In July this year, my son and I went to visit West Berkshire Councilor Steve Masters who had joined the tree protectors at Jones Hill Wood in the Chilterns, which was under threat from H2S. We camped the night and got to appreciate the woods which had inspired Roald Dahl to write Fantastic Mr Fox. It became clear to us that even if the woods sadly couldn’t be saved, there were hundreds of saplings that could be rescued and rehomed. So we returned a week later with spades and dug up over 200 oak, ash, holly, cherry and maple saplings and put the word out in the local area that we had saplings looking for new homes.
Straight away we were pleased to get a response from Jo Harbinson at St Michael’s Close in Lambourn.
“When we heard that there were saplings from Jones Hill Wood that needed a forever home, we were delighted to be able to offer some of them a new home as we tend the grounds at St Michael’s ourselves” explains Jo Harbison who has worked at Sheepdrove Organic Farm and now lives at the over 55s development at St Michael’s Close. “We have taken six small cherry saplings which should flower in the spring & bear small fruits for the birds in the autumn. This was our way of supporting the efforts of the tree protectors who are highlighting the destruction caused to the Chilterns Area of Outstanding Natural Beauty to make way for HS2. We also live in an Area of Outstanding Natural Beauty (the North Wessex Downs) and together with wider environmental issues of climate change and loss of biodiversity that affect us all, this is an issue that we feel very concerned about.”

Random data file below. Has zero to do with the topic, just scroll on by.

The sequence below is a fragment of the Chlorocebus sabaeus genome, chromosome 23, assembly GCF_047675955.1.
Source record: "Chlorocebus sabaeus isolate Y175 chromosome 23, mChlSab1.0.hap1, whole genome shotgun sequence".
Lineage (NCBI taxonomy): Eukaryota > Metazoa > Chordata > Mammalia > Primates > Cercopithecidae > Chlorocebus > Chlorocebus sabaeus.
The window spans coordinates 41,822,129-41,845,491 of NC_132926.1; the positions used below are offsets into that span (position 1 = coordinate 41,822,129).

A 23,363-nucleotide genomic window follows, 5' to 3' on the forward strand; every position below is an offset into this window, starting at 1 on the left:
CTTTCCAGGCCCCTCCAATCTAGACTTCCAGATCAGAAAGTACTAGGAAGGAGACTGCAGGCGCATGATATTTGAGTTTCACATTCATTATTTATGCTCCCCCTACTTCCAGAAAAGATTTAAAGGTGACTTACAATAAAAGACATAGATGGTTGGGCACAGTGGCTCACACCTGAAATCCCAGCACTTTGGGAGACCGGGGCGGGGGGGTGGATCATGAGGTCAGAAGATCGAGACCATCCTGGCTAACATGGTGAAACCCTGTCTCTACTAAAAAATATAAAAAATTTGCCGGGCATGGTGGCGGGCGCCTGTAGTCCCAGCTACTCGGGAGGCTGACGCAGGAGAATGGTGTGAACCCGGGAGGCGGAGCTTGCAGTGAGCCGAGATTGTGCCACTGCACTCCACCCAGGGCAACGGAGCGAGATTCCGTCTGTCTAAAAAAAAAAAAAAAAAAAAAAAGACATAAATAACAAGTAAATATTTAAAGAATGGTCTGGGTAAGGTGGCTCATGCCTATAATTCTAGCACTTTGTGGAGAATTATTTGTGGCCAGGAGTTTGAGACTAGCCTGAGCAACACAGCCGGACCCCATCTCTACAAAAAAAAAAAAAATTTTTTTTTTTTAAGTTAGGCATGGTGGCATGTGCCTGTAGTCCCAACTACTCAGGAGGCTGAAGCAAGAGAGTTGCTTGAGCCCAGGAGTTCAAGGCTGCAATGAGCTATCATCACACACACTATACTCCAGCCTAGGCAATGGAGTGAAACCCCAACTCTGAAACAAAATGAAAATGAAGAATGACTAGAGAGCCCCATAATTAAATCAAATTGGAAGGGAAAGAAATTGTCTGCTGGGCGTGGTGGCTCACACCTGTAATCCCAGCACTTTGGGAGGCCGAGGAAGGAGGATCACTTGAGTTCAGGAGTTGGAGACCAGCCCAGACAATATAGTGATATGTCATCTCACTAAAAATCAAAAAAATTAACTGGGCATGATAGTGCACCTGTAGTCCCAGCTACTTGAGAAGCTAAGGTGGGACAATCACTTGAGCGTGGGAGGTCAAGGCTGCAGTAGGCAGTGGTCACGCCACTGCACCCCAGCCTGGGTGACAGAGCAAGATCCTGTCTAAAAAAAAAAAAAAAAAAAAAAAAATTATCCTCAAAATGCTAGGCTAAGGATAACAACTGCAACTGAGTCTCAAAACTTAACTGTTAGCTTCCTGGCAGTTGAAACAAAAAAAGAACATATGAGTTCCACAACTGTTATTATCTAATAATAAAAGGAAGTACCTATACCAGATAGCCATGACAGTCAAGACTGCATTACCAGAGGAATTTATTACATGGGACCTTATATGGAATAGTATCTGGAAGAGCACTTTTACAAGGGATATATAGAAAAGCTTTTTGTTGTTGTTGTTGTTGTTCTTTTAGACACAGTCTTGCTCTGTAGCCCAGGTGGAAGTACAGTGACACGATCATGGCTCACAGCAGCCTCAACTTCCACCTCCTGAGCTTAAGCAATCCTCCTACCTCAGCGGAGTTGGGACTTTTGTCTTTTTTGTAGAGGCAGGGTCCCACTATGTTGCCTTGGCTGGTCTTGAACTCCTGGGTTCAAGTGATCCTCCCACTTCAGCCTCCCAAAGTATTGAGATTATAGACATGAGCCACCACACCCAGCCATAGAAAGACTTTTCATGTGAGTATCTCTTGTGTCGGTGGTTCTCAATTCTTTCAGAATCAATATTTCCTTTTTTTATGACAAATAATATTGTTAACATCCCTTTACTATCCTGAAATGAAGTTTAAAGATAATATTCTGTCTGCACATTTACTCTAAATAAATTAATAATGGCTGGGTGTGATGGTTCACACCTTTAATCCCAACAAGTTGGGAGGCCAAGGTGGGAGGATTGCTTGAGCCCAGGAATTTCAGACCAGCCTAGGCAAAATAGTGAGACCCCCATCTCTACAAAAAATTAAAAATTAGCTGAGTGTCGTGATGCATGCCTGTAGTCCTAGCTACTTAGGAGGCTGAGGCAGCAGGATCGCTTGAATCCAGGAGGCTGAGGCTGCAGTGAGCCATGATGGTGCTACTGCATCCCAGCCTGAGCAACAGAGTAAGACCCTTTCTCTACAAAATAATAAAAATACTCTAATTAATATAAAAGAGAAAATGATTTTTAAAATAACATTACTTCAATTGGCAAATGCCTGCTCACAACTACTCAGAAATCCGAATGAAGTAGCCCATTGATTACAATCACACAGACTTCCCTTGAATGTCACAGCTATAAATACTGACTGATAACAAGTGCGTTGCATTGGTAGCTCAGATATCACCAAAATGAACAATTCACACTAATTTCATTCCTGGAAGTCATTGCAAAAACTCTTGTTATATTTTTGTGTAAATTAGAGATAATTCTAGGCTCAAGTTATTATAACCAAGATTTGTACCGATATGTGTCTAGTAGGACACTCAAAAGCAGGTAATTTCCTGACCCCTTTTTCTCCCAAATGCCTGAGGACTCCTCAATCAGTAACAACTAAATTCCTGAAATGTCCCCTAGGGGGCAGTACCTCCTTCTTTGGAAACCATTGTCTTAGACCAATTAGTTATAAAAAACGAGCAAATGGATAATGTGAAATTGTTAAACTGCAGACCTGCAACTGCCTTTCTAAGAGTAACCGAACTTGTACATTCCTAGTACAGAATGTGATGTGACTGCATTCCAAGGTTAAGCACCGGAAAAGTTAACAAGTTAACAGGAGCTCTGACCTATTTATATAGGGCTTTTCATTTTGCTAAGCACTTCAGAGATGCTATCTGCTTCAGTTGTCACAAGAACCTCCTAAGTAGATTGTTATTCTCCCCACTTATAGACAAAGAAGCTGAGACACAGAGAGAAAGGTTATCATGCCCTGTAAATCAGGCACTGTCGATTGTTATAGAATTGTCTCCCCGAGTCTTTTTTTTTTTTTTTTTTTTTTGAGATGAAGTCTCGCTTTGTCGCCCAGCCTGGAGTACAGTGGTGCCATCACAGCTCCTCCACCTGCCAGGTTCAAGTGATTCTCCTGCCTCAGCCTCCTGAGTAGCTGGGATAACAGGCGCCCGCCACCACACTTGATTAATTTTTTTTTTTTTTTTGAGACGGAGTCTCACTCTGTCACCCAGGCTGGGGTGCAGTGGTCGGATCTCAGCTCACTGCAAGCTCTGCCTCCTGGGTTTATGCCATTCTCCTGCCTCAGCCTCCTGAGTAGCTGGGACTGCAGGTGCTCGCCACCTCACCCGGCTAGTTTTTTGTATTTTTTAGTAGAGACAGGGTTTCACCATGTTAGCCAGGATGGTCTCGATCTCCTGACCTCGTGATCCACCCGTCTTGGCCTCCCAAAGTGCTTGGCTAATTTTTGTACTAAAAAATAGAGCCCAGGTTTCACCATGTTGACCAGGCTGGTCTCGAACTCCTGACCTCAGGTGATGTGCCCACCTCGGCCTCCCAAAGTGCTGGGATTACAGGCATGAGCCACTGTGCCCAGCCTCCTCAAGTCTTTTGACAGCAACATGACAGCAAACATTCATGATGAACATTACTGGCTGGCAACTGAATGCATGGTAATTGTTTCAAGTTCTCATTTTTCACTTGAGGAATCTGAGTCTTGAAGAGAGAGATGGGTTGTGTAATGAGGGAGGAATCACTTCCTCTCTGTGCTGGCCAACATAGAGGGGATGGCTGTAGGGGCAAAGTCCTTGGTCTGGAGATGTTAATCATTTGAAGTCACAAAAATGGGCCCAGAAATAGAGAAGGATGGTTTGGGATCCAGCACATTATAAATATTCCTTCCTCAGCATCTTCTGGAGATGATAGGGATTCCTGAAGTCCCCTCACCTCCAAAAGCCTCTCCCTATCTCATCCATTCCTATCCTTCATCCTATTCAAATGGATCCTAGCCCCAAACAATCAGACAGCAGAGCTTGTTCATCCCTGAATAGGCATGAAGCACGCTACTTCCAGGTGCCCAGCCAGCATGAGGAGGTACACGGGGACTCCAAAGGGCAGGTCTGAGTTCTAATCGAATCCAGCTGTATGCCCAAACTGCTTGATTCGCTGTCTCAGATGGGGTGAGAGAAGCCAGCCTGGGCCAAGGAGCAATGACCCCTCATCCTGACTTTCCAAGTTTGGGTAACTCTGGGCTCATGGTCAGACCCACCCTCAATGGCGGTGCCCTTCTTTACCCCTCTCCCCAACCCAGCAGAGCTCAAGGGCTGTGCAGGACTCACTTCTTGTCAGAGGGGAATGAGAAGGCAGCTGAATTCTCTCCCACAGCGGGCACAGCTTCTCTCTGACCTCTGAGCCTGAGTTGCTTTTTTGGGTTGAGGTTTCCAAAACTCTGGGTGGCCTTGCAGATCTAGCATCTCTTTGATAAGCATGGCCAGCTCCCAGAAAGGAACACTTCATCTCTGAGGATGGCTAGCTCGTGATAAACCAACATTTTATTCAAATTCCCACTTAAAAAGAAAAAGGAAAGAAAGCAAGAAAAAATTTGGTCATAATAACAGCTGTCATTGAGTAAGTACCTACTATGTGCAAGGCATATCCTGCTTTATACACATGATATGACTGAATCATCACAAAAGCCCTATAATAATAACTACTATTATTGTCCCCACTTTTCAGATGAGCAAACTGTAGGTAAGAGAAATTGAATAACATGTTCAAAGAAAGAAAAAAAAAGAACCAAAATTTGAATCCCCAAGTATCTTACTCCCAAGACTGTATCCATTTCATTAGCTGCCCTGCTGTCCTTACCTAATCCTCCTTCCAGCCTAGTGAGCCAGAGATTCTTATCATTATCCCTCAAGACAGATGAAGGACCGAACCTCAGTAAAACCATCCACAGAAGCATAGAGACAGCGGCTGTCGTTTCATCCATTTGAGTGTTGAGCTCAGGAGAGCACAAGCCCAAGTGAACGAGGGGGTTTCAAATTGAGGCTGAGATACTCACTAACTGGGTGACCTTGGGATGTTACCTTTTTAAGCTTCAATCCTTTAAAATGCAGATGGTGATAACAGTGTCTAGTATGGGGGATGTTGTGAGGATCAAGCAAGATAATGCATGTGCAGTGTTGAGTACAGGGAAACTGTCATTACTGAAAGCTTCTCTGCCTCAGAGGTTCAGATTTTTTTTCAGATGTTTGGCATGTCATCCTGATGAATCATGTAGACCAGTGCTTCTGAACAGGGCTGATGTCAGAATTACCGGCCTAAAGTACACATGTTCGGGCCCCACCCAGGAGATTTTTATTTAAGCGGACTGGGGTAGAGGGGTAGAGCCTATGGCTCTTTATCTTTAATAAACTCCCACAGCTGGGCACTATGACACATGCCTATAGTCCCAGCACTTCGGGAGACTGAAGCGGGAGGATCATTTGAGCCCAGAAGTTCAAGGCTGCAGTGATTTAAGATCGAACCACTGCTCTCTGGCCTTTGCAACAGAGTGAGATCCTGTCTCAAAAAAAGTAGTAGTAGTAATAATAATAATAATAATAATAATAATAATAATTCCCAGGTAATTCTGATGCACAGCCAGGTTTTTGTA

Jo nurtured the saplings during the summer and then invited us to join the community at St Michael’s Cose for a ceremonial planting on Thursday 1 October.
“The site we have chosen for the saplings is along the fence on the corner of Baydon Road & Parsonage Lane,” continues Jo. “So the trees can be enjoyed by the residents but also be seen from the road so in the fullness of time we hope our rescue trees will be a spectacle to be enjoyed by all.’